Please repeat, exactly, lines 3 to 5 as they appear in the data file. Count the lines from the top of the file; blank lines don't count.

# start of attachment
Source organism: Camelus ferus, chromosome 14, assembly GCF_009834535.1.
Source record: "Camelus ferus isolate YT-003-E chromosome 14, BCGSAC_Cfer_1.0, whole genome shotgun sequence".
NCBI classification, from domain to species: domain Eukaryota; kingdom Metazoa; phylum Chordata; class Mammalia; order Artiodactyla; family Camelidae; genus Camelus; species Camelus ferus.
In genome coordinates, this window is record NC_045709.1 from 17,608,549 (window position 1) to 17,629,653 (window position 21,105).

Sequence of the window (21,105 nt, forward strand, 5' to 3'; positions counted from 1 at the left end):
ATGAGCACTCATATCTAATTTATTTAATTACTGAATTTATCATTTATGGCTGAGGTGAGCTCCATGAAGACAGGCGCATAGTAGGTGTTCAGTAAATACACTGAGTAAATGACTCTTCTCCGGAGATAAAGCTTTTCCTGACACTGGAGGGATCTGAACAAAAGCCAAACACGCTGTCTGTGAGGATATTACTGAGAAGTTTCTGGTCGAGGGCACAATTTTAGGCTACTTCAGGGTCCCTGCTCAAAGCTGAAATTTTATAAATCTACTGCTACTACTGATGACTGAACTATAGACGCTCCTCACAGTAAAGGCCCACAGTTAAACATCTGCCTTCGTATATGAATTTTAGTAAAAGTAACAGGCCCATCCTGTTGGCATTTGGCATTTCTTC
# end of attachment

NCBI classification, from domain to species: domain Eukaryota; kingdom Metazoa; phylum Chordata; class Mammalia; order Artiodactyla; family Camelidae; genus Camelus; species Camelus ferus.
In genome coordinates, this window is record NC_045709.1 from 17,608,549 (window position 1) to 17,629,653 (window position 21,105).

Sequence of the window (21,105 nt, forward strand, 5' to 3'; positions counted from 1 at the left end):